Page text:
The future of lung cancer? Why, it’s er…lotinib

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When you look at chemotherapy regimes carefully, you’ll realise that there are many agents in use that have been around for decades. Over time, doses and timing have been modified, and slowly, we’ve seen the advent of new agents creeping in together with the old stuff. 

We recently talked about the new agents for melanoma, in relation to BRAF, IL-2, and CTLA-4. The acronym in vogue for non-small cell lung cancer? EGFR. 

EGFR, or epidermal growth factor receptor, is one of the tyrosine kinases, in the same family as HER-2. EGFR lives on the surface of the cell, and when mutated, could lead to uncontrolled cell division – and you know what that means.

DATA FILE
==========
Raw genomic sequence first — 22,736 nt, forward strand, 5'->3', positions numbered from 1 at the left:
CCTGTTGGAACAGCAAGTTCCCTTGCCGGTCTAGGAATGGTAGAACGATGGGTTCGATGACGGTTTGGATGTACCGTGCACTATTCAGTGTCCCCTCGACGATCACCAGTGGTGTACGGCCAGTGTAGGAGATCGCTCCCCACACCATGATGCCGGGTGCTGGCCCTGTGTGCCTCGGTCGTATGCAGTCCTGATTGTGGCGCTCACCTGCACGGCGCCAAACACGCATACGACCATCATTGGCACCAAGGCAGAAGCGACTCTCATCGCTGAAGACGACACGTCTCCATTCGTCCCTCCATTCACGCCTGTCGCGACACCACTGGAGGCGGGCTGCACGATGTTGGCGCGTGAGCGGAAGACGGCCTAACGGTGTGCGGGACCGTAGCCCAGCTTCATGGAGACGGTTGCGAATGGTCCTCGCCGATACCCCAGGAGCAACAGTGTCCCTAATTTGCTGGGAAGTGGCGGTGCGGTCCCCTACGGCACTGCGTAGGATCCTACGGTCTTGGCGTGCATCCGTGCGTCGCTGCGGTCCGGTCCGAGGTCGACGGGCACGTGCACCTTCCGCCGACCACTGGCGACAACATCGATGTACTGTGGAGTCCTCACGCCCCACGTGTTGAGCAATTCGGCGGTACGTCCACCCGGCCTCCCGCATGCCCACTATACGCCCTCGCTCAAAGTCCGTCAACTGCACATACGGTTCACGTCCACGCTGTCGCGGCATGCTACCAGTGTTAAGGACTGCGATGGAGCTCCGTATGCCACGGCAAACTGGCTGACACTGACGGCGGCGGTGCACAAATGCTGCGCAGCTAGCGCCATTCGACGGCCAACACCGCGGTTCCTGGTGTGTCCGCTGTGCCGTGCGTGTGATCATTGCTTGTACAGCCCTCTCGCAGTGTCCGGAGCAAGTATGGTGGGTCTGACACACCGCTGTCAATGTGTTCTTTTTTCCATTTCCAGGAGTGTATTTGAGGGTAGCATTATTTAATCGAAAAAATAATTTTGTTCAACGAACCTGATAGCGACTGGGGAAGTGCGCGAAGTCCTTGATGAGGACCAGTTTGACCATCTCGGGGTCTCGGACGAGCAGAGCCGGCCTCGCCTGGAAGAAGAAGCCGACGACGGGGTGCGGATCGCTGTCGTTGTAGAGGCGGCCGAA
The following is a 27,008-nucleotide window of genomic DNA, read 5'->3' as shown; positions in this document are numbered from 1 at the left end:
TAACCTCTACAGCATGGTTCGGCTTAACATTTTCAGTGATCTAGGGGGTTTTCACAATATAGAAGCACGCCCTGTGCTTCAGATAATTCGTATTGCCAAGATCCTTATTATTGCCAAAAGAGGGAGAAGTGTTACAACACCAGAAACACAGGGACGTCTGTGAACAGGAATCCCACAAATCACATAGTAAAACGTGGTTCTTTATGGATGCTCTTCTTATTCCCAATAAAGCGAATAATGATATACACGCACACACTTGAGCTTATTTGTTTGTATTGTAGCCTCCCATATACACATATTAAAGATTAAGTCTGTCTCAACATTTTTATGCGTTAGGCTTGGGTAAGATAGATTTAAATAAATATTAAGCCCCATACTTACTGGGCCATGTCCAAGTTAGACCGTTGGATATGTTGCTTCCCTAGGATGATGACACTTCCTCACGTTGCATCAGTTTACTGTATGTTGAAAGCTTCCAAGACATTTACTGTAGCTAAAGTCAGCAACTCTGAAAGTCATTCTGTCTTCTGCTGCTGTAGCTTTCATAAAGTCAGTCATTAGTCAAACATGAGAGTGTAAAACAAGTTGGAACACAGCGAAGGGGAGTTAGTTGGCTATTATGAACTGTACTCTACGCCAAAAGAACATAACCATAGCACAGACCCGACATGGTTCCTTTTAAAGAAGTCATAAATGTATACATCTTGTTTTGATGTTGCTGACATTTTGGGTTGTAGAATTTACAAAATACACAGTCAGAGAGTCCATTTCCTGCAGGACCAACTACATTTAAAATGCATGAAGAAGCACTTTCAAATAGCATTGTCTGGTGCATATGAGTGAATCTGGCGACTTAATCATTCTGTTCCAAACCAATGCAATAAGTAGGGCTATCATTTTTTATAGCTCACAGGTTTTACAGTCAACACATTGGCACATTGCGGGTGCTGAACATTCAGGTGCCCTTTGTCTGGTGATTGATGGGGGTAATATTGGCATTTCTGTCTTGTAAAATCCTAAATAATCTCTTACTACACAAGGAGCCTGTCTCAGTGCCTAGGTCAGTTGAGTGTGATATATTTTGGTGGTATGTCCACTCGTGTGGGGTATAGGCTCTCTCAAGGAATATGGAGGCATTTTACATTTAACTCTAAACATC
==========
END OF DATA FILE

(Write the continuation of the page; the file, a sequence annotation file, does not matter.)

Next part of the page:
In fact, it’s associated with lung, breast, anal and colorectal cancer as well as glioblastoma multiforme. Gefinitib, a tyrosine kinase inhibitor, was the first generation, and was proven to significantly improve progression free survival in patients who have a mutation of EGFR, compared with carboplatin and paclitaxel.

Then there was the SATURN trial, checking out erlotinib as maintenance therapy, where it found a good footing in improving progression free survival after first line chemotherapy. 

Now, there’s this from the Lancet – erlotinib as first line therapy in those with non small cell lung cancer with a proven EGFR mutation. Compared with the combination of gemcitabine and carboplatin, progression free survival was markedly longer – 13.1 months vs 4.6 months. Being more specific than the standard chemotherapy, the side effects were significantly less as well. 

Funded by Roche, but still an interesting result nonetheless, and signals a new area of chemotherapy for solid organ malignancy. Check out this study here


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